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Children’s Natl. Medical Ctr., Washington, DC

NIDCR/NIH, Bethesda, MD. (Post-Doctoral)


Michigan State University, E. Lansing, MI
Cell/Growth Biology

The University of Tennessee, Knoxville, TN
Animal Science

Tennessee State University, Nashville, TN

Animal Science

Positions and Employment

1992 - 1996 Research Assistant, Michigan State University, East Lansing, Michigan. Cellular and Molecular Biology Laboratory.
1996 - 1998 Post-Doctoral Research Fellow, Laboratory of Molecular Signaling, Cellular development and oncology, National Institute of Dental and Craniofacial Research, National Institutes of Health, Bethesda, MD.
1996 - 1998 Post-Doctoral Research Fellow, Children’s National Medical Center. Received the National Institutes of Health (NIH) Minority research supplement award.
1998 - 1999 Assistant Professor of Biochemistry and Molecular Biology, Department of Biochemistry and Molecular Biology, College of Medicine, Howard University, Washington, DC. (Temporary position)
1999 - 2003 Assistant Professor of Biology, Jackson State University, Jackson, MS.
2004 - Present- Associate Professor of Biology, Jackson State University, Jackson, MS

Awards and Honors (selected)

1985 Outstanding Undergraduate Student Award in Agriculture
1994 Gamma Sigma Delta (Agriculture Honor Society) for Graduate Students
1996 Sigma Xi, The Scientific Research Society

Publications (selected)

Izevbigie, E.B., Gutkind, J.S., and Ray, P.E. Angiotensin II and Fibroblast Growth Factor- 2 modulate the Proliferation of human fetal mesangial cells through different signaling mechanisms. Pediatric Research 47(5): 614- 621, 2000
Izevbigie, E.B., and Bergen, W.G. -adrenergic agonist hyperplastic effect is Associated with increased fibronectin geneexpression not mitogen-activated protein Kinase Modulation inC2C12 myoblasts. Exp. Biol. Med 223: 302-309, 2000.
Izevbigie, E. B., Gutkind, J.S., and Ray, P.E. Isoproterenol inhibits basic Fibroblast Growth Factor-induced renal cell proliferation. Pediatric Neuphrology 14: 726- 734, 2000.
Izevbigie, E.B., Ekunwe, S.I., and Howard, CB. Ethanol Modulates the Growth of Human Breast Cancer Cells in vitro. Exp Biol & Med 227(4): 260-265, 2002.
Izevbigie EB. Discovery of Water-Soluble Anticancer Agents From A Vegetable Found In Benin City, Nigeria. Exp Biol and Medicine 228(3): 293- 298, 2003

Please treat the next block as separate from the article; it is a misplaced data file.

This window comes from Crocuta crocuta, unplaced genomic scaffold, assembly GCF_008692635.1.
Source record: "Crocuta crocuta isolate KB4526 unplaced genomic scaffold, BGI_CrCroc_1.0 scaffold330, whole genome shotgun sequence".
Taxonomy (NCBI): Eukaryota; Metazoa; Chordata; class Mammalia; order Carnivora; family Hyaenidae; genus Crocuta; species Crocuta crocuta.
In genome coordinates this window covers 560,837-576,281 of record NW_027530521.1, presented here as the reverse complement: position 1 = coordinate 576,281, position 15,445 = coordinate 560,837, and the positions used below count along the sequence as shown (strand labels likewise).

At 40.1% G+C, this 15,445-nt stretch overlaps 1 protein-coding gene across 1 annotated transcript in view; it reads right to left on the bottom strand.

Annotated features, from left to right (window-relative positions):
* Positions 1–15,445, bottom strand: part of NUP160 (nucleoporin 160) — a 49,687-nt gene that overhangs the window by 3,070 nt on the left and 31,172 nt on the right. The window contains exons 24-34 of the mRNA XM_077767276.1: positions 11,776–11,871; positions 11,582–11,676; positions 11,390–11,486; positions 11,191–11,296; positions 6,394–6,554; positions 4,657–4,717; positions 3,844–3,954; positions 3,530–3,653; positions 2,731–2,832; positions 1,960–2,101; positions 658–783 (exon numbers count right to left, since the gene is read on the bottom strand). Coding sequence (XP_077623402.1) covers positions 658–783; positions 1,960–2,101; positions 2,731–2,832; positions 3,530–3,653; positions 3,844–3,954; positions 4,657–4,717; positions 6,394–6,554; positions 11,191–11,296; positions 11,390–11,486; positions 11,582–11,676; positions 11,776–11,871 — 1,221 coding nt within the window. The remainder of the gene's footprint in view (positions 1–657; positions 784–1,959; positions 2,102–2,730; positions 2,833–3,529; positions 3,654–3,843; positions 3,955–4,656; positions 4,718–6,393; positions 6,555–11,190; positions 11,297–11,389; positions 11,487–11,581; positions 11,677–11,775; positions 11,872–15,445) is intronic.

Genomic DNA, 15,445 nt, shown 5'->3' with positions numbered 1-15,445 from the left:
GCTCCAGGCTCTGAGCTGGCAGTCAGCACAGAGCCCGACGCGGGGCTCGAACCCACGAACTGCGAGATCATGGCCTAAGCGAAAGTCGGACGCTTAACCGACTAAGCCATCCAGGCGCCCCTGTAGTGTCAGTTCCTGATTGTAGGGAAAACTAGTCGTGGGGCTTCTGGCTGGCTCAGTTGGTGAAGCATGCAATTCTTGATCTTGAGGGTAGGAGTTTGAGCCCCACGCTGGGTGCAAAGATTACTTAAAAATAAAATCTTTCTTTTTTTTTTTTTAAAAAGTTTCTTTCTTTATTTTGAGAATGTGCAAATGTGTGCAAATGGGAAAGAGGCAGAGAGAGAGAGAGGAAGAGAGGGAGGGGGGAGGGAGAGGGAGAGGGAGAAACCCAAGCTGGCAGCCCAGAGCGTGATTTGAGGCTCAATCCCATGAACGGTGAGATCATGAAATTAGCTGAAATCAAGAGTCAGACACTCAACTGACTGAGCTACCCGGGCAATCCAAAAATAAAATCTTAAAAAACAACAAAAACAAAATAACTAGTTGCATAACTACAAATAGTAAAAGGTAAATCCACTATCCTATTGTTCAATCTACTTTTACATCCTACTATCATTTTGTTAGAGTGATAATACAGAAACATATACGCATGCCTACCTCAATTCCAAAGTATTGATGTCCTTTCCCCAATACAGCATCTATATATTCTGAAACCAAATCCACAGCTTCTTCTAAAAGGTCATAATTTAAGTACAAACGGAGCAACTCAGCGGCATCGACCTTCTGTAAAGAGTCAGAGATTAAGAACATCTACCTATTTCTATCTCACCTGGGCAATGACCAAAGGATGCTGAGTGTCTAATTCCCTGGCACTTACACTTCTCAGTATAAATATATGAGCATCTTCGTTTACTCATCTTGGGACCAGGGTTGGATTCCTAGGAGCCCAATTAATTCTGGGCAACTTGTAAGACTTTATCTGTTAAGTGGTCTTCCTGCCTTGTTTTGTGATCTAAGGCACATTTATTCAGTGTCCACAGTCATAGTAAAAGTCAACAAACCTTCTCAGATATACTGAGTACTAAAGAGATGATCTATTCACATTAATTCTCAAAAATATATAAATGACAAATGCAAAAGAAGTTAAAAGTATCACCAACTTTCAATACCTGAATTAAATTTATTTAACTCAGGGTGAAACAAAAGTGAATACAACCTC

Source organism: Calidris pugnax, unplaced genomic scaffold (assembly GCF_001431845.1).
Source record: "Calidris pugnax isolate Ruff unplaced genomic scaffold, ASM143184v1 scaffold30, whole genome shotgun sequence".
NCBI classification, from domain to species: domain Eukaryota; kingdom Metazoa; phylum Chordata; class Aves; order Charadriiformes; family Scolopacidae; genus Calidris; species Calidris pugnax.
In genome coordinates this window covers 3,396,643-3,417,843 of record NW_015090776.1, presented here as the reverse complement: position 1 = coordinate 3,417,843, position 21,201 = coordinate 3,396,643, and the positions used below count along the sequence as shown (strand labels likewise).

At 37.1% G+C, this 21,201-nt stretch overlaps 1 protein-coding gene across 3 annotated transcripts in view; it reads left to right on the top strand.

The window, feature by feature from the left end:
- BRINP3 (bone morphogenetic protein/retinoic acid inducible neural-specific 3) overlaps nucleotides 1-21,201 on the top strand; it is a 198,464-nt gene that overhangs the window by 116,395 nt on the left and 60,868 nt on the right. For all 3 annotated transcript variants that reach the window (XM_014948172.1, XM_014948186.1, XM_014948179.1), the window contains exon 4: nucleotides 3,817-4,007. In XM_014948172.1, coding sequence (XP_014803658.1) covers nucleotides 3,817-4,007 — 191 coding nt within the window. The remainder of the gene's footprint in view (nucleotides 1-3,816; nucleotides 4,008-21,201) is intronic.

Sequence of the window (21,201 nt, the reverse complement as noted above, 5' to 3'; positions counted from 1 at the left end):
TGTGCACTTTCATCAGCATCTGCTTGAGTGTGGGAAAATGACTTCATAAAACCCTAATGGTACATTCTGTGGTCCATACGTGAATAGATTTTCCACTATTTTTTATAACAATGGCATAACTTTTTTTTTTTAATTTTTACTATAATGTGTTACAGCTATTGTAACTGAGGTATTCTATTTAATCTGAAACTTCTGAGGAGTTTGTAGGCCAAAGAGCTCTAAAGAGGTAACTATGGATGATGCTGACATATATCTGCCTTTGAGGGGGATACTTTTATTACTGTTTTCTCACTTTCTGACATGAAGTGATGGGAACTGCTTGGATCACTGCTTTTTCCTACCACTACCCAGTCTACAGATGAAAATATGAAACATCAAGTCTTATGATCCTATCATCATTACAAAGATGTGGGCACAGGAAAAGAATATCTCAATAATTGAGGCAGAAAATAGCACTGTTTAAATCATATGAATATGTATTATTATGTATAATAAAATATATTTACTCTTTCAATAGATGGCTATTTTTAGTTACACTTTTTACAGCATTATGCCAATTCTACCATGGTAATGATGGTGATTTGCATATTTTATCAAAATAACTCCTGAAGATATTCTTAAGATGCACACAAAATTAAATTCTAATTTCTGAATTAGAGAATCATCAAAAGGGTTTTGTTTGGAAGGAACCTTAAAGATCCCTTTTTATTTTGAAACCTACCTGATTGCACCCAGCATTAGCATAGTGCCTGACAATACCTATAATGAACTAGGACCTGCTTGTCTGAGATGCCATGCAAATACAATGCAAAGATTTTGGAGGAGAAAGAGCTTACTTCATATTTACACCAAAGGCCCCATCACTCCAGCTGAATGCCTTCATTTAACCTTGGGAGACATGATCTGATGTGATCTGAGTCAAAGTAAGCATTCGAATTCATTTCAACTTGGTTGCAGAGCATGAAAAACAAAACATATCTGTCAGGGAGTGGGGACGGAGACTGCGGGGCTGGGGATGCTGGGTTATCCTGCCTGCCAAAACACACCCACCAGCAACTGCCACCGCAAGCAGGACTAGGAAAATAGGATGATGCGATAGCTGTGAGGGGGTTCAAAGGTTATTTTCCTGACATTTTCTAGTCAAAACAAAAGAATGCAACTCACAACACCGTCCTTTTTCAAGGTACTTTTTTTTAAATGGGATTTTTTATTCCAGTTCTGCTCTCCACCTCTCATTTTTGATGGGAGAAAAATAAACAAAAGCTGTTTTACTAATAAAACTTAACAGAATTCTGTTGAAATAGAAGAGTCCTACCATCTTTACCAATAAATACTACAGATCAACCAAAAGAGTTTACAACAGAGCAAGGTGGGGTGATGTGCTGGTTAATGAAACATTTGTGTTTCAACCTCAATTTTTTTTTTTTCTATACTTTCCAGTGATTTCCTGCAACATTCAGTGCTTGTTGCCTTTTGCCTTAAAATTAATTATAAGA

Ventura-Holman T, Lu D, Si X, Izevbigie EB, Maher JF. The Fem1c Genes: Conserved Members of the Fem1 Gene Family in Vertebrates. Gene 314: 133-139, 2003
Howard CB, Stevens J, Izevbigie EB, Walker A, McDaniel O. Time and Dose-Dependent Modulation of Phase 1 and Phase 2 Gene Expression in Response to Treatment of MCF-7 Cells with a Natural Anticancer Agent. J Cell. And Mol. Biol. 49(7): 1057-1065, 2003
Izevbigie, EB, Bryant, JL, Walker, A. Edible Vernonia amygdalina leaf extracts Inhibit Extracellular Signal-
regulated kinases and Human Breast Cancer Cell growth. J. Nutr. 133(11): 3860S, 2003
Izevbigie EB, Bryant JL, Walker A. Natural Inhibitor of Extracellular Signal-Regulated Kinases and Human Breast Cancer Cells. Exp Biol and Medicine 229: 163-169, 2004
Izevbigie EB Signaling Pathways in Human Breast Cells in Response to Alcohol: Mechanisms for Alcohol-
induced-Breast Cancer. Comprehensive Handbook of Alcohol Related Pathology Vol. 2 (Chapter 79),
Elsevier, United Kingdom, 2005

Research Support

1. P20 MD000534-01 (Mawson) 10/1/03-9/30/08. 20%
NCMHD/NIH $5,000,000
Excellence in Partnerships for Community Outreach, Research on Health Disparities and Training.
My sub-project, as a CO-PI, will 1) assess the effect of V. amygdalina Extracts on the Growth of bispsic tumor samples collected from African-American women in Mississippi. 2) Evaluate effects of V. amygdalina treatments on cyclin-dependent kinases (CDKs) and bio-transformation enzymes (phase I and phase II) enzymes. CO- PI (Izevbigie) level of effort is 20%, and my budget for the above studies is ($280,000). This project is strictly limited to in vitro studies using crude not standardized extracts as currently being proposed in the present NCCAM grant. Therefore, there is no overlap.

2. G12RR013459-07S1 (Mason) 7/1/04- 6/30/08 50%
RCMI- Faculty Development Award $603,953